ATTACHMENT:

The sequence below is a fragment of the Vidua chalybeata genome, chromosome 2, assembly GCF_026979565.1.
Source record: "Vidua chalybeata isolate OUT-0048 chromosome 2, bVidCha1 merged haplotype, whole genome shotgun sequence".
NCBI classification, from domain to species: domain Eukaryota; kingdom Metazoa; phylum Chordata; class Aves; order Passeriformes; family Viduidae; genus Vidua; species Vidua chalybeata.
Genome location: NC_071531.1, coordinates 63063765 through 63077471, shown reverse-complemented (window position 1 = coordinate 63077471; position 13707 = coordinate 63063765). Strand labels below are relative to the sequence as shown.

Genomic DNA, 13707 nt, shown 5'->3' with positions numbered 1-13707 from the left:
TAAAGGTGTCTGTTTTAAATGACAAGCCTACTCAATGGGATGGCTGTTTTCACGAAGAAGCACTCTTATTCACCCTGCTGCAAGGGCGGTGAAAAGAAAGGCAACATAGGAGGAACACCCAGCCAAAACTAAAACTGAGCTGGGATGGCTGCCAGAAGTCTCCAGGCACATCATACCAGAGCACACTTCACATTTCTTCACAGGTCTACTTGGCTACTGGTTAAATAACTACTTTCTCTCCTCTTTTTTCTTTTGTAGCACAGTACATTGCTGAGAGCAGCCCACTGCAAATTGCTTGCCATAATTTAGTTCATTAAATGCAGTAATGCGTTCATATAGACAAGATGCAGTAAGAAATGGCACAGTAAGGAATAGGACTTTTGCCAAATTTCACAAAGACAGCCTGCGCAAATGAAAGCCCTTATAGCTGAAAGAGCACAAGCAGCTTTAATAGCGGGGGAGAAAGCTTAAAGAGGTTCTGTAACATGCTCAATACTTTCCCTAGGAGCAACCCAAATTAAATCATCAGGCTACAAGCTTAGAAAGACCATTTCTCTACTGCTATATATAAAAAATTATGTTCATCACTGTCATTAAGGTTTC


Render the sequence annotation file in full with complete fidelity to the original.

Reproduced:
The sequence below is a fragment of the Vidua chalybeata genome, chromosome 2, assembly GCF_026979565.1.
Source record: "Vidua chalybeata isolate OUT-0048 chromosome 2, bVidCha1 merged haplotype, whole genome shotgun sequence".
NCBI classification, from domain to species: domain Eukaryota; kingdom Metazoa; phylum Chordata; class Aves; order Passeriformes; family Viduidae; genus Vidua; species Vidua chalybeata.
Genome location: NC_071531.1, coordinates 63063765 through 63077471, shown reverse-complemented (window position 1 = coordinate 63077471; position 13707 = coordinate 63063765). Strand labels below are relative to the sequence as shown.

Genomic DNA, 13707 nt, shown 5'->3' with positions numbered 1-13707 from the left:
TAAAGGTGTCTGTTTTAAATGACAAGCCTACTCAATGGGATGGCTGTTTTCACGAAGAAGCACTCTTATTCACCCTGCTGCAAGGGCGGTGAAAAGAAAGGCAACATAGGAGGAACACCCAGCCAAAACTAAAACTGAGCTGGGATGGCTGCCAGAAGTCTCCAGGCACATCATACCAGAGCACACTTCACATTTCTTCACAGGTCTACTTGGCTACTGGTTAAATAACTACTTTCTCTCCTCTTTTTTCTTTTGTAGCACAGTACATTGCTGAGAGCAGCCCACTGCAAATTGCTTGCCATAATTTAGTTCATTAAATGCAGTAATGCGTTCATATAGACAAGATGCAGTAAGAAATGGCACAGTAAGGAATAGGACTTTTGCCAAATTTCACAAAGACAGCCTGCGCAAATGAAAGCCCTTATAGCTGAAAGAGCACAAGCAGCTTTAATAGCGGGGGAGAAAGCTTAAAGAGGTTCTGTAACATGCTCAATACTTTCCCTAGGAGCAACCCAAATTAAATCATCAGGCTACAAGCTTAGAAAGACCATTTCTCTACTGCTATATATAAAAAATTATGTTCATCACTGTCATTAAGGTTTC